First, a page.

Saturday, 6 March 2010

My response to the Code of Conduct complaint

Dear Mr Smith


I write in response to your letter to me received by email on 23 February 2010 regarding a complaint lodged against me for allegedly breaching Newcastle Council’s Code of Conduct as a result of my participation in a demonstration.

Your letter outlines “key points” of the complaint, to which this submission responds (below).

However, I remain concerned that I have not yet been provided with a copy of the original complaint despite previous request. I hereby reiterate that request. I assume that I will be provided with a copy of the complaint (as written to the General Manager, pursuant to clause 11.6 of the Code) in due course, and I reserve my right to comment on any other points that might emerge from my consideration of it.

The following addresses the six dot points outlined in your letter as “the key points of the complaint”.

1. That your recent conduct relating to a demonstration and subsequent arrest and conviction are a breach of the Code.

It is not entirely clear from this wording whether the reference to “conduct relating to [my emphasis] a demonstration and subsequent arrest and conviction” is intended to refer restrictively to the specific conduct here alleged (that is, the fact of my involvement in a demonstration and subsequent arrest and conviction), or whether some further alleged associated (but unspecified) conduct is also at issue. Having not seen a copy of the original complaint, I clearly cannot respond to an unspecified allegation, so the following comments are provided on the basis that the complaint alleges that I:

a) participated in a demonstration, and

b) was subsequently arrested and convicted.

I must assume from your letter that these allegations comprise the full extent of my alleged conduct canvassed in the complaint. I will address each of these points in this submission.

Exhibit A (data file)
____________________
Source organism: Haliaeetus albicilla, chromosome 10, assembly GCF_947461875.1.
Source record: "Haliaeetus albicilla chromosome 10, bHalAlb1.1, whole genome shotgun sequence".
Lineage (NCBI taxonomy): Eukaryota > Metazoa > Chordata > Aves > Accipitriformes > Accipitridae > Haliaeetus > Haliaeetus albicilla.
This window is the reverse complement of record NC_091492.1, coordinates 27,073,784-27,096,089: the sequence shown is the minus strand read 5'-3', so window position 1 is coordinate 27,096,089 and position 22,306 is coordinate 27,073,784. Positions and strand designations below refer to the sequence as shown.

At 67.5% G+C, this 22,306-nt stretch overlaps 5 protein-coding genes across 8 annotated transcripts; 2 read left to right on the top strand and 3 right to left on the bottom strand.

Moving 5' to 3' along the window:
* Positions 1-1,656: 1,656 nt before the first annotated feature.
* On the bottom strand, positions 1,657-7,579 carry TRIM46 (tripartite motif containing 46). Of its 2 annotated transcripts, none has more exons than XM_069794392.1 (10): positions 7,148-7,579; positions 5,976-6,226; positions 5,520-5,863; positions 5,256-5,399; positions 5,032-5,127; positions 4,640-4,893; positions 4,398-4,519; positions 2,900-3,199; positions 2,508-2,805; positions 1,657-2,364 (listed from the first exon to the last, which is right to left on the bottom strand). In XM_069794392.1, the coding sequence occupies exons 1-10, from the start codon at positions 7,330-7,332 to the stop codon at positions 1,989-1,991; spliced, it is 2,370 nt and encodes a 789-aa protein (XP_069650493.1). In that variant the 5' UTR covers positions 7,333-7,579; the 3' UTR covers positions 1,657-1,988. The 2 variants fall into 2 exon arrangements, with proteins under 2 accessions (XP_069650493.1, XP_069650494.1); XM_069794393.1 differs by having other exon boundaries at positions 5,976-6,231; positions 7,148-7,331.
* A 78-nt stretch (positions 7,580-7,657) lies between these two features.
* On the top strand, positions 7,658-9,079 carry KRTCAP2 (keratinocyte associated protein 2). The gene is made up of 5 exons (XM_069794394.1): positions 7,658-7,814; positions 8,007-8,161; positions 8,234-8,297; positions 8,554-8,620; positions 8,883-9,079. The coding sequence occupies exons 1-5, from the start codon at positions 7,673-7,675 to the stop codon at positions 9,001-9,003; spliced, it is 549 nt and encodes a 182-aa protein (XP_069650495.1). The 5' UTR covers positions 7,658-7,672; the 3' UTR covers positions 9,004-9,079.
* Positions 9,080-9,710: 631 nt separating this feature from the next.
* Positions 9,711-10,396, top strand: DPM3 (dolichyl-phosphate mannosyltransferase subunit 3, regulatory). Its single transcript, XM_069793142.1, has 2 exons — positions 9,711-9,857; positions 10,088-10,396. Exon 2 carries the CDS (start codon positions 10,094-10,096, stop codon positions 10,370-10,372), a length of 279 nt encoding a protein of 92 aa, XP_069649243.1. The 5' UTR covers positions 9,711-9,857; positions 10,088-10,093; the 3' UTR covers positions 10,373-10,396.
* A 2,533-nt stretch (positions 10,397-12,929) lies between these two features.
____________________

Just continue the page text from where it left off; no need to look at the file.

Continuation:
I accept that I did participate in a demonstration, and that I was subsequently arrested and convicted. However, I do not accept the complaint’s allegation that my conduct constitutes a breach of the Code of Conduct, and I believe that a finding of a breach on these grounds would be contrary to the letter and intent of the Code of Conduct, and would also set a dangerous precedent with serious implications for all councillors and councils, and for our democratic system.

2. (a) Your letter further states that the complaint alleges that the above conduct breaches clauses 6.1 and 6.2 of the Code (specifically referencing my conviction as an alleged breach of Clause 6.2), “and possibly others”.

This submission will address the allegations as they relate to 6.1 and 6.2 of the Code. I do not believe that my conduct has breached these clauses or any other clauses of the Code.

However, I clearly cannot respond to the complaint’s apparent speculation that my conduct may have breached other unspecified provisions of the Code, and I fully reserve my right to respond to any future consideration (during this or any other investigation) that my conduct may have breached any other specific provision of the Code.

Clause 6.1 of the Newcastle Code of Conduct states:
You must not conduct yourself in carrying out your functions in a manner that is likely to bring the council or holders of civic office into disrepute. Specifically, you must not act in a way that:
a) Contravenes the Act, associated regulations, council’s relevant administrative requirements and policies
b) Is detrimental to the pursuit of the charter of a council
c) Is improper or unethical
d) Is an abuse of power or otherwise amounts to misconduct
e) Causes, comprises or involves intimidation, harassment, or verbal abuse
f) Causes, comprises or involves discrimination, disadvantage or adverse treatment in relation to employment
g) Causes, comprises or involves prejudice in the provision of a service to the community.

It is not clear from the letter which – if any – of the seven subsections of this clause the complaint is alleging that I have breached.

However, I do not believe it is necessary in any case to address these subsections, since the wording of the stem clause itself (that is, the first sentence of cl.6.1) makes it clear that this section of the Code was intended to apply to council officials who are “carrying out [their] functions”, rather than to conduct that is not associated with the carrying out such functions.

[Note that Dictionary section of the NSW Local Government Act 1993 defines a “function” as including “a power, authority and duty”]. It was clearly not the intention of this section of the Code to cover conduct in which a person who happens to be a council official is acting in some other capacity (for example, as a private citizen, or a representative of another organisation), rather than in a capacity specifically associated with the council official's function.